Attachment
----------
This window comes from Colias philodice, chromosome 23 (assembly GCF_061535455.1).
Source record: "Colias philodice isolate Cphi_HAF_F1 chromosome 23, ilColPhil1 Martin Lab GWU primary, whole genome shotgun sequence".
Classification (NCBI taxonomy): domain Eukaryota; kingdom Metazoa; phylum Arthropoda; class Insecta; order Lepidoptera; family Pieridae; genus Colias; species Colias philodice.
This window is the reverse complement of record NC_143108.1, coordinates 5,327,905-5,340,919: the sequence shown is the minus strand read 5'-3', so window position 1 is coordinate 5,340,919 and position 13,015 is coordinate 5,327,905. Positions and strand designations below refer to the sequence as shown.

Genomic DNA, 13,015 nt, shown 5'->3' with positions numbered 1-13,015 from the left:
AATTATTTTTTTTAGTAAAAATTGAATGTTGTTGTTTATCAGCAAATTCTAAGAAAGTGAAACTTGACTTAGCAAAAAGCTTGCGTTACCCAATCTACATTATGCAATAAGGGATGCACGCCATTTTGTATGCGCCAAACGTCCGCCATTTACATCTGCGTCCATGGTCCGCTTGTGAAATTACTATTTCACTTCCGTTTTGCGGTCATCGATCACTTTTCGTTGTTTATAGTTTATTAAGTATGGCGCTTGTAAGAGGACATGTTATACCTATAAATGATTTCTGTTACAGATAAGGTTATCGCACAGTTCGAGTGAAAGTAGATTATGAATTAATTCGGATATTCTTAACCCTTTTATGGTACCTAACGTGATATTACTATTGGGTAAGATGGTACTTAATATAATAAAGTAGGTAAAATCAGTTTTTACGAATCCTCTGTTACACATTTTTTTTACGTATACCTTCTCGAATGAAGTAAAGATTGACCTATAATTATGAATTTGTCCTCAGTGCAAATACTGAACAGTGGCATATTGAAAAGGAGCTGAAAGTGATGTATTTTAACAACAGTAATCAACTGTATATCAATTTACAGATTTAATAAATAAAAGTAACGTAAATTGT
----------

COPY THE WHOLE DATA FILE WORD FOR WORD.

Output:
This window comes from Colias philodice, chromosome 23 (assembly GCF_061535455.1).
Source record: "Colias philodice isolate Cphi_HAF_F1 chromosome 23, ilColPhil1 Martin Lab GWU primary, whole genome shotgun sequence".
Classification (NCBI taxonomy): domain Eukaryota; kingdom Metazoa; phylum Arthropoda; class Insecta; order Lepidoptera; family Pieridae; genus Colias; species Colias philodice.
This window is the reverse complement of record NC_143108.1, coordinates 5,327,905-5,340,919: the sequence shown is the minus strand read 5'-3', so window position 1 is coordinate 5,340,919 and position 13,015 is coordinate 5,327,905. Positions and strand designations below refer to the sequence as shown.

Genomic DNA, 13,015 nt, shown 5'->3' with positions numbered 1-13,015 from the left:
AATTATTTTTTTTAGTAAAAATTGAATGTTGTTGTTTATCAGCAAATTCTAAGAAAGTGAAACTTGACTTAGCAAAAAGCTTGCGTTACCCAATCTACATTATGCAATAAGGGATGCACGCCATTTTGTATGCGCCAAACGTCCGCCATTTACATCTGCGTCCATGGTCCGCTTGTGAAATTACTATTTCACTTCCGTTTTGCGGTCATCGATCACTTTTCGTTGTTTATAGTTTATTAAGTATGGCGCTTGTAAGAGGACATGTTATACCTATAAATGATTTCTGTTACAGATAAGGTTATCGCACAGTTCGAGTGAAAGTAGATTATGAATTAATTCGGATATTCTTAACCCTTTTATGGTACCTAACGTGATATTACTATTGGGTAAGATGGTACTTAATATAATAAAGTAGGTAAAATCAGTTTTTACGAATCCTCTGTTACACATTTTTTTTACGTATACCTTCTCGAATGAAGTAAAGATTGACCTATAATTATGAATTTGTCCTCAGTGCAAATACTGAACAGTGGCATATTGAAAAGGAGCTGAAAGTGATGTATTTTAACAACAGTAATCAACTGTATATCAATTTACAGATTTAATAAATAAAAGTAACGTAAATTGT